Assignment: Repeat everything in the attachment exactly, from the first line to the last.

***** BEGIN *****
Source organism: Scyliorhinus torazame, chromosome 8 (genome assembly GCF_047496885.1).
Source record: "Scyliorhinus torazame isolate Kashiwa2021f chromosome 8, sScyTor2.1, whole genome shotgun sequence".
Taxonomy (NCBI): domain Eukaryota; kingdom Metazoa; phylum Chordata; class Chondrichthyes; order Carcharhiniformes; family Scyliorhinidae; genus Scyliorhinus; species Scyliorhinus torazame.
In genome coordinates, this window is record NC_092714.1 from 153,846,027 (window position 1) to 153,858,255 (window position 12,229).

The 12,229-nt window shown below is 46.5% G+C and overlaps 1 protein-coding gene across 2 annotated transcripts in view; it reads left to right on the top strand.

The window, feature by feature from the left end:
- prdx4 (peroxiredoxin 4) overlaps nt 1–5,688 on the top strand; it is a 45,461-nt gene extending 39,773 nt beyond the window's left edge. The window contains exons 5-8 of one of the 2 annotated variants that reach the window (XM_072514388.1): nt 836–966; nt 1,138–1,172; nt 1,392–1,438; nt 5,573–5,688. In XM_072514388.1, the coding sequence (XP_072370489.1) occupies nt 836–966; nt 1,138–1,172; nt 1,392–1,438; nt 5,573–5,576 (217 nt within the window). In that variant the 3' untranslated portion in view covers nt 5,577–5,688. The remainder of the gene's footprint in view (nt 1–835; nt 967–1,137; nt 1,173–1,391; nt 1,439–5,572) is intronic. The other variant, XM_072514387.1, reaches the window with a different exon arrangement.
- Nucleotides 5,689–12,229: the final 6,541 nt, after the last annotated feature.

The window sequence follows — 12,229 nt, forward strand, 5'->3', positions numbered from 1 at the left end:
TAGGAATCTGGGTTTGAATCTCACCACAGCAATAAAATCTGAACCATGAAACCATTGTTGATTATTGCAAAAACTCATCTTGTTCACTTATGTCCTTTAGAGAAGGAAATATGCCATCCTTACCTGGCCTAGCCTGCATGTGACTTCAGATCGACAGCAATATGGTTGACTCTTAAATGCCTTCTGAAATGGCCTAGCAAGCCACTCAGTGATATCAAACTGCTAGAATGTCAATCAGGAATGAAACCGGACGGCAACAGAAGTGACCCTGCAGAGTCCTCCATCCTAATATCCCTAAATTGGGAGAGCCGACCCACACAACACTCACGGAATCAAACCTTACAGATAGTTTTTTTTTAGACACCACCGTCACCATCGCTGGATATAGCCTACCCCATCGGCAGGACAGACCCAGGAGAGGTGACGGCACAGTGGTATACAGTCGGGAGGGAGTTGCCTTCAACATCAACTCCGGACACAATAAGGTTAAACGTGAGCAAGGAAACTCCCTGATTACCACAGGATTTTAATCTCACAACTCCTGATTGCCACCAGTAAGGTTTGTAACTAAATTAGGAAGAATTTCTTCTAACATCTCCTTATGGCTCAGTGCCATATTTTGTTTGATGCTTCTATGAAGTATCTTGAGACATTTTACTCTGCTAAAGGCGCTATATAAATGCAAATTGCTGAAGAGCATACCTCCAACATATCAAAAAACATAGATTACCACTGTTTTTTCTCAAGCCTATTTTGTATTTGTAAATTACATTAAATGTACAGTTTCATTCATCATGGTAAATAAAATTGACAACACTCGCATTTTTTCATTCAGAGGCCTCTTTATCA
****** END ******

Source organism: Scyliorhinus torazame, chromosome 8 (genome assembly GCF_047496885.1).
Source record: "Scyliorhinus torazame isolate Kashiwa2021f chromosome 8, sScyTor2.1, whole genome shotgun sequence".
Taxonomy (NCBI): domain Eukaryota; kingdom Metazoa; phylum Chordata; class Chondrichthyes; order Carcharhiniformes; family Scyliorhinidae; genus Scyliorhinus; species Scyliorhinus torazame.
In genome coordinates, this window is record NC_092714.1 from 153,846,027 (window position 1) to 153,858,255 (window position 12,229).

The 12,229-nt window shown below is 46.5% G+C and overlaps 1 protein-coding gene across 2 annotated transcripts in view; it reads left to right on the top strand.

The window, feature by feature from the left end:
- prdx4 (peroxiredoxin 4) overlaps nt 1–5,688 on the top strand; it is a 45,461-nt gene extending 39,773 nt beyond the window's left edge. The window contains exons 5-8 of one of the 2 annotated variants that reach the window (XM_072514388.1): nt 836–966; nt 1,138–1,172; nt 1,392–1,438; nt 5,573–5,688. In XM_072514388.1, the coding sequence (XP_072370489.1) occupies nt 836–966; nt 1,138–1,172; nt 1,392–1,438; nt 5,573–5,576 (217 nt within the window). In that variant the 3' untranslated portion in view covers nt 5,577–5,688. The remainder of the gene's footprint in view (nt 1–835; nt 967–1,137; nt 1,173–1,391; nt 1,439–5,572) is intronic. The other variant, XM_072514387.1, reaches the window with a different exon arrangement.
- Nucleotides 5,689–12,229: the final 6,541 nt, after the last annotated feature.

The window sequence follows — 12,229 nt, forward strand, 5'->3', positions numbered from 1 at the left end:
TAGGAATCTGGGTTTGAATCTCACCACAGCAATAAAATCTGAACCATGAAACCATTGTTGATTATTGCAAAAACTCATCTTGTTCACTTATGTCCTTTAGAGAAGGAAATATGCCATCCTTACCTGGCCTAGCCTGCATGTGACTTCAGATCGACAGCAATATGGTTGACTCTTAAATGCCTTCTGAAATGGCCTAGCAAGCCACTCAGTGATATCAAACTGCTAGAATGTCAATCAGGAATGAAACCGGACGGCAACAGAAGTGACCCTGCAGAGTCCTCCATCCTAATATCCCTAAATTGGGAGAGCCGACCCACACAACACTCACGGAATCAAACCTTACAGATAGTTTTTTTTTAGACACCACCGTCACCATCGCTGGATATAGCCTACCCCATCGGCAGGACAGACCCAGGAGAGGTGACGGCACAGTGGTATACAGTCGGGAGGGAGTTGCCTTCAACATCAACTCCGGACACAATAAGGTTAAACGTGAGCAAGGAAACTCCCTGATTACCACAGGATTTTAATCTCACAACTCCTGATTGCCACCAGTAAGGTTTGTAACTAAATTAGGAAGAATTTCTTCTAACATCTCCTTATGGCTCAGTGCCATATTTTGTTTGATGCTTCTATGAAGTATCTTGAGACATTTTACTCTGCTAAAGGCGCTATATAAATGCAAATTGCTGAAGAGCATACCTCCAACATATCAAAAAACATAGATTACCACTGTTTTTTCTCAAGCCTATTTTGTATTTGTAAATTACATTAAATGTACAGTTTCATTCATCATGGTAAATAAAATTGACAACACTCGCATTTTTTCATTCAGAGGCCTCTTTATCA